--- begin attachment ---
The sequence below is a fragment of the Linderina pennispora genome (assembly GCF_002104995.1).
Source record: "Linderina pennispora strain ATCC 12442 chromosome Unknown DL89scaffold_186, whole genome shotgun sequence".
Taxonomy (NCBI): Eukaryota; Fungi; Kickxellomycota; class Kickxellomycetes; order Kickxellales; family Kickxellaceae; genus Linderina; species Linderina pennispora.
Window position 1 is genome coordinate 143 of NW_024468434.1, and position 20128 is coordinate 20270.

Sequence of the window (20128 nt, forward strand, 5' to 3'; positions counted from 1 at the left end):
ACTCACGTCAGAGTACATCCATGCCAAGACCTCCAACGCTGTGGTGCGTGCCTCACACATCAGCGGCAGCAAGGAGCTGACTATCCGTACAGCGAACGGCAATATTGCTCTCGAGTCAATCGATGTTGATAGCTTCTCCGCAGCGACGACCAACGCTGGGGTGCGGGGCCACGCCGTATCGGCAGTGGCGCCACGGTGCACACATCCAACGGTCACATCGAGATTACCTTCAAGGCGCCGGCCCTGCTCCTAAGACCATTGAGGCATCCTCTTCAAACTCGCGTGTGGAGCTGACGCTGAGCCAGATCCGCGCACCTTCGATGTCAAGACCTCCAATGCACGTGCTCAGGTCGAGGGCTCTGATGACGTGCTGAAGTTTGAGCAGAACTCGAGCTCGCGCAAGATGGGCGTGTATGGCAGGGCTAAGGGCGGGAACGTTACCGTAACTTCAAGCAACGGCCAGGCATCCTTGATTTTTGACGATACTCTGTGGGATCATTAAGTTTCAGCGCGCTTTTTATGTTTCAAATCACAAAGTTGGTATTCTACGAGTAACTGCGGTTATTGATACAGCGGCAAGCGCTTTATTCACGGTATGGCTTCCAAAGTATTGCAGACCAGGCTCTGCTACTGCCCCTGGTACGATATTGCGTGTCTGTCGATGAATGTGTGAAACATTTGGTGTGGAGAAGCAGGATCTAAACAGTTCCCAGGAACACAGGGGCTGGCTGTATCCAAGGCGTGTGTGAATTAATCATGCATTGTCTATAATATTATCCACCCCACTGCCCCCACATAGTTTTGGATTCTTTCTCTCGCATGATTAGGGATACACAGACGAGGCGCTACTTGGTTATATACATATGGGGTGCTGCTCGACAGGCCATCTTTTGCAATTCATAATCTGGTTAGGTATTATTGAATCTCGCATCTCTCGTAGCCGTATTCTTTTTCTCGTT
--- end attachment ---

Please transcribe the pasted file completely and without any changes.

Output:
The sequence below is a fragment of the Linderina pennispora genome (assembly GCF_002104995.1).
Source record: "Linderina pennispora strain ATCC 12442 chromosome Unknown DL89scaffold_186, whole genome shotgun sequence".
Taxonomy (NCBI): Eukaryota; Fungi; Kickxellomycota; class Kickxellomycetes; order Kickxellales; family Kickxellaceae; genus Linderina; species Linderina pennispora.
Window position 1 is genome coordinate 143 of NW_024468434.1, and position 20128 is coordinate 20270.

Sequence of the window (20128 nt, forward strand, 5' to 3'; positions counted from 1 at the left end):
ACTCACGTCAGAGTACATCCATGCCAAGACCTCCAACGCTGTGGTGCGTGCCTCACACATCAGCGGCAGCAAGGAGCTGACTATCCGTACAGCGAACGGCAATATTGCTCTCGAGTCAATCGATGTTGATAGCTTCTCCGCAGCGACGACCAACGCTGGGGTGCGGGGCCACGCCGTATCGGCAGTGGCGCCACGGTGCACACATCCAACGGTCACATCGAGATTACCTTCAAGGCGCCGGCCCTGCTCCTAAGACCATTGAGGCATCCTCTTCAAACTCGCGTGTGGAGCTGACGCTGAGCCAGATCCGCGCACCTTCGATGTCAAGACCTCCAATGCACGTGCTCAGGTCGAGGGCTCTGATGACGTGCTGAAGTTTGAGCAGAACTCGAGCTCGCGCAAGATGGGCGTGTATGGCAGGGCTAAGGGCGGGAACGTTACCGTAACTTCAAGCAACGGCCAGGCATCCTTGATTTTTGACGATACTCTGTGGGATCATTAAGTTTCAGCGCGCTTTTTATGTTTCAAATCACAAAGTTGGTATTCTACGAGTAACTGCGGTTATTGATACAGCGGCAAGCGCTTTATTCACGGTATGGCTTCCAAAGTATTGCAGACCAGGCTCTGCTACTGCCCCTGGTACGATATTGCGTGTCTGTCGATGAATGTGTGAAACATTTGGTGTGGAGAAGCAGGATCTAAACAGTTCCCAGGAACACAGGGGCTGGCTGTATCCAAGGCGTGTGTGAATTAATCATGCATTGTCTATAATATTATCCACCCCACTGCCCCCACATAGTTTTGGATTCTTTCTCTCGCATGATTAGGGATACACAGACGAGGCGCTACTTGGTTATATACATATGGGGTGCTGCTCGACAGGCCATCTTTTGCAATTCATAATCTGGTTAGGTATTATTGAATCTCGCATCTCTCGTAGCCGTATTCTTTTTCTCGTT